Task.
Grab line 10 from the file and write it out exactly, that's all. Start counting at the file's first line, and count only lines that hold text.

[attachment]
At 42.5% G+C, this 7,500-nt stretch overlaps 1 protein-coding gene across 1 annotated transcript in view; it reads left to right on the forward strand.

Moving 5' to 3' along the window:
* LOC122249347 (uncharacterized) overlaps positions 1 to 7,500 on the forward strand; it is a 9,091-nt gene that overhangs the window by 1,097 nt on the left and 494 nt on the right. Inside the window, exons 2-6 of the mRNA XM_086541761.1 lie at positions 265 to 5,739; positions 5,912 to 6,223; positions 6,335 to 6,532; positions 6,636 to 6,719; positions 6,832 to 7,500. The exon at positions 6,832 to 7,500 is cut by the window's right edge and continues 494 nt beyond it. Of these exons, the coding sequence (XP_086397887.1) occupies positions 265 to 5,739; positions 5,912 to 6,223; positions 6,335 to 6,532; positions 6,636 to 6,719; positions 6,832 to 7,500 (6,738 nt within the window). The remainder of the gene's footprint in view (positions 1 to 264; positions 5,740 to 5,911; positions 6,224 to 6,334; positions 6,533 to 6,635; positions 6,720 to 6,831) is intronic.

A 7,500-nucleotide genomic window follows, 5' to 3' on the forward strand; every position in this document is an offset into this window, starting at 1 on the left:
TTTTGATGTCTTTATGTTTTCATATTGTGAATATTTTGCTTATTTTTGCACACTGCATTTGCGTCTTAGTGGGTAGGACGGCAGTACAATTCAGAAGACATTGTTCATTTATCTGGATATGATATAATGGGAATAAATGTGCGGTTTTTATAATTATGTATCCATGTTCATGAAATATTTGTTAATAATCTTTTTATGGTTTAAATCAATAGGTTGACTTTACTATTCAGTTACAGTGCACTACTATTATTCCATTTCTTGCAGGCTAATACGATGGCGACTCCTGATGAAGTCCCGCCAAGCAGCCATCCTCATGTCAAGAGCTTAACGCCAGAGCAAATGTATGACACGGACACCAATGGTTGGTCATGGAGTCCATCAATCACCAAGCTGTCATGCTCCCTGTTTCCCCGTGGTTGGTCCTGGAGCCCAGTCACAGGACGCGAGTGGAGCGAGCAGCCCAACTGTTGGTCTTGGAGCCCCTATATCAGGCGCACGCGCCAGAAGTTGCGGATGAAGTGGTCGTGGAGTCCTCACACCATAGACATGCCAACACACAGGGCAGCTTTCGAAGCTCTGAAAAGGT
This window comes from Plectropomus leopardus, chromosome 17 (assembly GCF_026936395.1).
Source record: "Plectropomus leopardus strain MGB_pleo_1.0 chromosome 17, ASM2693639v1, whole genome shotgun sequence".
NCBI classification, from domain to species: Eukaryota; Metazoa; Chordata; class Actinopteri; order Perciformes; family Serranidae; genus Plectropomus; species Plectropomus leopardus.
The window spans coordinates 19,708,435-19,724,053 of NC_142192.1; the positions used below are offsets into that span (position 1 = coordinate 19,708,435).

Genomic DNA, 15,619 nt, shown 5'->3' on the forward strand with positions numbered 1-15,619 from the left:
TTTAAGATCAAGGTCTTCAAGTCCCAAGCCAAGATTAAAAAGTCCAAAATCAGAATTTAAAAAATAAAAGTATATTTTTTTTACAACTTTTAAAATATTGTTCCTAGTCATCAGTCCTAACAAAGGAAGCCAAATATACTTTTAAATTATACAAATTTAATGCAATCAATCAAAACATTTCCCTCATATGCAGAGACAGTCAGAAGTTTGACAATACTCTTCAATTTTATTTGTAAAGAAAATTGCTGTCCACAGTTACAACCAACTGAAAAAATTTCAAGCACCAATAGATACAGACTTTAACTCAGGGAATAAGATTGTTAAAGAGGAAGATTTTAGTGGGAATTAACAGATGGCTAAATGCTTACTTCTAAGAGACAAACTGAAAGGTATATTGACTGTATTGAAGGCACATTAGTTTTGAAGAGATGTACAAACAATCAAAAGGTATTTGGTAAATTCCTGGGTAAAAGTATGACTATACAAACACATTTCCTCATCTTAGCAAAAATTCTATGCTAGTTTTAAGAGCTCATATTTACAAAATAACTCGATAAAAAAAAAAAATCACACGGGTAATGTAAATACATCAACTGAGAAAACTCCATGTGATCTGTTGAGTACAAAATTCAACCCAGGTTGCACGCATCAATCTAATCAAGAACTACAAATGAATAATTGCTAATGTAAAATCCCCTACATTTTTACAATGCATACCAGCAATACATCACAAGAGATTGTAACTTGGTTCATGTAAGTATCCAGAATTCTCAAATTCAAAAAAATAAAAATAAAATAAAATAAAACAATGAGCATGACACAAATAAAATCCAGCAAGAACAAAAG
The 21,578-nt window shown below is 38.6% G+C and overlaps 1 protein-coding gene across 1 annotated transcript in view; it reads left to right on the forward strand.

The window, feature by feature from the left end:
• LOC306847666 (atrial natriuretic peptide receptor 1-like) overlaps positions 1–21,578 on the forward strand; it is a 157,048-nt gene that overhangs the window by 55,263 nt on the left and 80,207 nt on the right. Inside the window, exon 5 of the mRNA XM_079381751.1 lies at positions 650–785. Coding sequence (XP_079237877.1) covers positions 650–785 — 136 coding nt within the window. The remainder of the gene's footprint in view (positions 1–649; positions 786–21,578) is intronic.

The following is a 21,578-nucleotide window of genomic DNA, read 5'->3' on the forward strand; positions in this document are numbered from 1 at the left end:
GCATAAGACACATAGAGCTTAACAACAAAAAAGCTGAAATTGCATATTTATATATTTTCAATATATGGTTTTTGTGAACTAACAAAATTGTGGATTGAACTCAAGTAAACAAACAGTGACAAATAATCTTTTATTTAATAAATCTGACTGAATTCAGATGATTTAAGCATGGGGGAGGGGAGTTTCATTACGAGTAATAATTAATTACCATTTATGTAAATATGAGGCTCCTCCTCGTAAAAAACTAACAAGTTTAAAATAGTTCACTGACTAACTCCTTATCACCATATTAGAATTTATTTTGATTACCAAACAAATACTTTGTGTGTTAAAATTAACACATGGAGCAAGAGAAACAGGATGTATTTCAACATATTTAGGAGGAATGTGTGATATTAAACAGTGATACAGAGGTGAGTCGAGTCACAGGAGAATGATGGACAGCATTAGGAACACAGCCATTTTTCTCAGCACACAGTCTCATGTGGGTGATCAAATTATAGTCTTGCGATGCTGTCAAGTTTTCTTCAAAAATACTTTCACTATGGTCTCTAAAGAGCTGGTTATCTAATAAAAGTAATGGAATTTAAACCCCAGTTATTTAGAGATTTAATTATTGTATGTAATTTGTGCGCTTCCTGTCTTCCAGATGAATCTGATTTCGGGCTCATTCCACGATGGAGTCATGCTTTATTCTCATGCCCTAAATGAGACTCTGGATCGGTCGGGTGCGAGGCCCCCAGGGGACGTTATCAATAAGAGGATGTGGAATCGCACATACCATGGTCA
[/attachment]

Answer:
Genomic DNA, 15,619 nt, shown 5'->3' on the forward strand with positions numbered 1-15,619 from the left: